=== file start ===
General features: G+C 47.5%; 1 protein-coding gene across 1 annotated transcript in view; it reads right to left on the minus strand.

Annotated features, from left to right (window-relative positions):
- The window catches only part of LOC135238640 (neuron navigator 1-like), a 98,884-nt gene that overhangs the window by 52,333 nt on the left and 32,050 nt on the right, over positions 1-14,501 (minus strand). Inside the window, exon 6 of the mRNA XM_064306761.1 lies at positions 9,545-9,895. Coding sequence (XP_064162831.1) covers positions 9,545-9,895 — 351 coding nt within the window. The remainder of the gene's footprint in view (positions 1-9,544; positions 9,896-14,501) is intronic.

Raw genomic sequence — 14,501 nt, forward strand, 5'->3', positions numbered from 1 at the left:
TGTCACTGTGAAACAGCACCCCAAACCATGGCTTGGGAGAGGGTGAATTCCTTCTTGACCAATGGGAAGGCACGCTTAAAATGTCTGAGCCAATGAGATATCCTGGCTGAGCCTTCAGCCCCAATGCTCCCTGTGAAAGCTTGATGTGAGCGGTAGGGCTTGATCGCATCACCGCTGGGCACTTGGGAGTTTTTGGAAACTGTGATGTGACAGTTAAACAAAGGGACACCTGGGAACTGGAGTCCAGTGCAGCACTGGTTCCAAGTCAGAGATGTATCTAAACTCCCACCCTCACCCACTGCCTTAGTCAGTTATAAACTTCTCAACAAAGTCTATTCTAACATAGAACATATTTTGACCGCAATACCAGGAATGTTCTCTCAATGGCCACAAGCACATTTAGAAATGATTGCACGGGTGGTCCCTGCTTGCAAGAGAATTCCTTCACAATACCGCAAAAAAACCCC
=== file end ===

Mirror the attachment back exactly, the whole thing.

General features: G+C 47.5%; 1 protein-coding gene across 1 annotated transcript in view; it reads right to left on the minus strand.

Annotated features, from left to right (window-relative positions):
- The window catches only part of LOC135238640 (neuron navigator 1-like), a 98,884-nt gene that overhangs the window by 52,333 nt on the left and 32,050 nt on the right, over positions 1-14,501 (minus strand). Inside the window, exon 6 of the mRNA XM_064306761.1 lies at positions 9,545-9,895. Coding sequence (XP_064162831.1) covers positions 9,545-9,895 — 351 coding nt within the window. The remainder of the gene's footprint in view (positions 1-9,544; positions 9,896-14,501) is intronic.

Raw genomic sequence — 14,501 nt, forward strand, 5'->3', positions numbered from 1 at the left:
TGTCACTGTGAAACAGCACCCCAAACCATGGCTTGGGAGAGGGTGAATTCCTTCTTGACCAATGGGAAGGCACGCTTAAAATGTCTGAGCCAATGAGATATCCTGGCTGAGCCTTCAGCCCCAATGCTCCCTGTGAAAGCTTGATGTGAGCGGTAGGGCTTGATCGCATCACCGCTGGGCACTTGGGAGTTTTTGGAAACTGTGATGTGACAGTTAAACAAAGGGACACCTGGGAACTGGAGTCCAGTGCAGCACTGGTTCCAAGTCAGAGATGTATCTAAACTCCCACCCTCACCCACTGCCTTAGTCAGTTATAAACTTCTCAACAAAGTCTATTCTAACATAGAACATATTTTGACCGCAATACCAGGAATGTTCTCTCAATGGCCACAAGCACATTTAGAAATGATTGCACGGGTGGTCCCTGCTTGCAAGAGAATTCCTTCACAATACCGCAAAAAAACCCC